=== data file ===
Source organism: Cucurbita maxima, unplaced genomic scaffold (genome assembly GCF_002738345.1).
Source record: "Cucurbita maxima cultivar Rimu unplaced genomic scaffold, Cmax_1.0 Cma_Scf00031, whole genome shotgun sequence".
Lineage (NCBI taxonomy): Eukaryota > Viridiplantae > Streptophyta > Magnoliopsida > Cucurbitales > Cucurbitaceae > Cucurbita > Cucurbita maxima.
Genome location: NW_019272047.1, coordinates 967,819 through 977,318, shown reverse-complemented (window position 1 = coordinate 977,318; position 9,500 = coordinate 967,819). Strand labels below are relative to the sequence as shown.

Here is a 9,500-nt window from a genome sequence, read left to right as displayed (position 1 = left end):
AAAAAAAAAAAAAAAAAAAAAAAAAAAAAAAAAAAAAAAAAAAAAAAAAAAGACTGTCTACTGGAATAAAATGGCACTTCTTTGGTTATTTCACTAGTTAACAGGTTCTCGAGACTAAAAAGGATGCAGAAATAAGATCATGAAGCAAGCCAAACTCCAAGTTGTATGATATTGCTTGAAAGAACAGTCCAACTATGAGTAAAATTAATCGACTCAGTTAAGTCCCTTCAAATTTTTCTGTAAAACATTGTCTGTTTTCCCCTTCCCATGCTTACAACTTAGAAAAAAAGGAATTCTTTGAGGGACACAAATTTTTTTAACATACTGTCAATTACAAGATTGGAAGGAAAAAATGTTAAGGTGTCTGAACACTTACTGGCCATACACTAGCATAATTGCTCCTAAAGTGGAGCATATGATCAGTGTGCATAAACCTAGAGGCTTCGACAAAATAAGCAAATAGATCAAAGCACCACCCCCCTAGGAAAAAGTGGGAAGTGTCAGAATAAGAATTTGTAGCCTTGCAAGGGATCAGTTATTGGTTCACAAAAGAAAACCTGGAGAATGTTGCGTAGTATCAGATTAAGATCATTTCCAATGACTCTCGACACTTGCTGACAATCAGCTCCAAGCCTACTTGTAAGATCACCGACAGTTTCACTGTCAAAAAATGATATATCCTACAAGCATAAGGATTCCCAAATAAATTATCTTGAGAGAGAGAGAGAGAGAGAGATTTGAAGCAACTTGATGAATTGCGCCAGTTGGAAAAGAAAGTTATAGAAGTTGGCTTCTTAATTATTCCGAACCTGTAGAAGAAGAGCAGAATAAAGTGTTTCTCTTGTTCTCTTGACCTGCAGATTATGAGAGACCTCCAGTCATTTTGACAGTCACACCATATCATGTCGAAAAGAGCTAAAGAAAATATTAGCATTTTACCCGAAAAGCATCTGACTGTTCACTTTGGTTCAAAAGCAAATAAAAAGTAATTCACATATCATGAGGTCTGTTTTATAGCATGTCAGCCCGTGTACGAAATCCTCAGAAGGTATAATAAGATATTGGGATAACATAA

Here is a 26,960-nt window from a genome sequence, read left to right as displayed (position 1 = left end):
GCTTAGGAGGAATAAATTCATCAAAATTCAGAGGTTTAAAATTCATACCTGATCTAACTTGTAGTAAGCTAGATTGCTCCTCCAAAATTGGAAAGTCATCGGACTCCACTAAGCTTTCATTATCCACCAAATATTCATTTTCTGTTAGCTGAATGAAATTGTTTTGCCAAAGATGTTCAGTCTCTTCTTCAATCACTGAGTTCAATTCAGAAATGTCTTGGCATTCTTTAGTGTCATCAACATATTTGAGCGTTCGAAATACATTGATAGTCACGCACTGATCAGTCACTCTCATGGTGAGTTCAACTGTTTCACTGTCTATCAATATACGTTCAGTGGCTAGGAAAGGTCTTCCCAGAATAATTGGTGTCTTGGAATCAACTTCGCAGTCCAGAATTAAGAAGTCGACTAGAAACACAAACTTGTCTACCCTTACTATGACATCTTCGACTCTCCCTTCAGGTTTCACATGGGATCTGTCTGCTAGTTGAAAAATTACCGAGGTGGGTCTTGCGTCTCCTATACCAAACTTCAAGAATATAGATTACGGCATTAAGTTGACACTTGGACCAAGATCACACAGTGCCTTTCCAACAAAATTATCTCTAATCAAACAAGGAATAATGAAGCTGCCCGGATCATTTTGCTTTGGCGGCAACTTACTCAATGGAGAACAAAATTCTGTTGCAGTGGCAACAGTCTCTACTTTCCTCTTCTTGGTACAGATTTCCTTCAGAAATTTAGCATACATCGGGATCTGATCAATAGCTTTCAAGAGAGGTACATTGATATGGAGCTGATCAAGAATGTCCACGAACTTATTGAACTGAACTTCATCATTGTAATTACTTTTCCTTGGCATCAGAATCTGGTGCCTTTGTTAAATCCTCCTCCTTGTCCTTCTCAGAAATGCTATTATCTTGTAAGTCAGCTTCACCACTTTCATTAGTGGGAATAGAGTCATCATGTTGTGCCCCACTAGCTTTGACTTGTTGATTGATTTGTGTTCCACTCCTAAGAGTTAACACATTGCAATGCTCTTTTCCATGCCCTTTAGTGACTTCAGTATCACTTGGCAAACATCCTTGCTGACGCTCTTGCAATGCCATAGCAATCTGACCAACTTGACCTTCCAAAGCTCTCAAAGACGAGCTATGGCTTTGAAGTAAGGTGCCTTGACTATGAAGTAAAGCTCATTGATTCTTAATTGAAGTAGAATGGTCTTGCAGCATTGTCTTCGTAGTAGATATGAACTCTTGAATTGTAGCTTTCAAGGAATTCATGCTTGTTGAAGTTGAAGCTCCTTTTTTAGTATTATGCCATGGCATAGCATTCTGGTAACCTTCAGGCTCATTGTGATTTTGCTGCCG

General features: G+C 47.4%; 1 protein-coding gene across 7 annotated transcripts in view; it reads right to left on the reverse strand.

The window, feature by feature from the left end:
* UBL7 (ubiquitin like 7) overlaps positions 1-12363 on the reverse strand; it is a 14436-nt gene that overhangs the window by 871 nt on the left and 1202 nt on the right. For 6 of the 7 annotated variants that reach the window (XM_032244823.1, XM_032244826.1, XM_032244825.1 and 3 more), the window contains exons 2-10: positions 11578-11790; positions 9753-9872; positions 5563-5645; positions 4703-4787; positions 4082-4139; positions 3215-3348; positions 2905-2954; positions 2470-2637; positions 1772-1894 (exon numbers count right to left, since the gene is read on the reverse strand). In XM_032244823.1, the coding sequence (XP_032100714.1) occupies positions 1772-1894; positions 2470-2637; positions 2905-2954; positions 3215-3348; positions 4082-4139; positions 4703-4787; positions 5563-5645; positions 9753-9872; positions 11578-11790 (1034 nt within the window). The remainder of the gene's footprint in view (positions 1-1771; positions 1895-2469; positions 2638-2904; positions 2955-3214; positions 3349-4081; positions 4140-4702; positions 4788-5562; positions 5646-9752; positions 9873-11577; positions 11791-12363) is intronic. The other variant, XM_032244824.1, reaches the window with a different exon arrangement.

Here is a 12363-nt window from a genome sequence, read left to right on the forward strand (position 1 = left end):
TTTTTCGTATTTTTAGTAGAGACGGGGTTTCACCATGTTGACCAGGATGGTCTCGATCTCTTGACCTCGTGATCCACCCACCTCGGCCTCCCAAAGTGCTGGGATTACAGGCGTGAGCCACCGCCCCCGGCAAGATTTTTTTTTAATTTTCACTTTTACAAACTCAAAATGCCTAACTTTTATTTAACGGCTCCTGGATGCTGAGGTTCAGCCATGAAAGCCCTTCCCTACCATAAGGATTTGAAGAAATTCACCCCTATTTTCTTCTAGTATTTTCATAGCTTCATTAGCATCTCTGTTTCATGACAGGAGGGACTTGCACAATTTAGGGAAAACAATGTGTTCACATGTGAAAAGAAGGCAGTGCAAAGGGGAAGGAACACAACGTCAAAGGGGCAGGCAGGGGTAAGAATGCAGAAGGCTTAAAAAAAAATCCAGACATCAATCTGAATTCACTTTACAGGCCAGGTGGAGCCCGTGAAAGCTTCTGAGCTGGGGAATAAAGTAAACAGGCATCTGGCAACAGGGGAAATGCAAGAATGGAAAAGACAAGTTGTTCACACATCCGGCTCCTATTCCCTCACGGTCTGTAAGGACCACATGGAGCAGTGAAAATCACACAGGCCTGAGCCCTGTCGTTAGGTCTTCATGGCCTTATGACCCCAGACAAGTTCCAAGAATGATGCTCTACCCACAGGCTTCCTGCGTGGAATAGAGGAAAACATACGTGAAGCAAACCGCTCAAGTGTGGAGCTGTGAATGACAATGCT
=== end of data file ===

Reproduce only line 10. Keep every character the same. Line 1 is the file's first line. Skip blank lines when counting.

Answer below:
The window, feature by feature from the left end: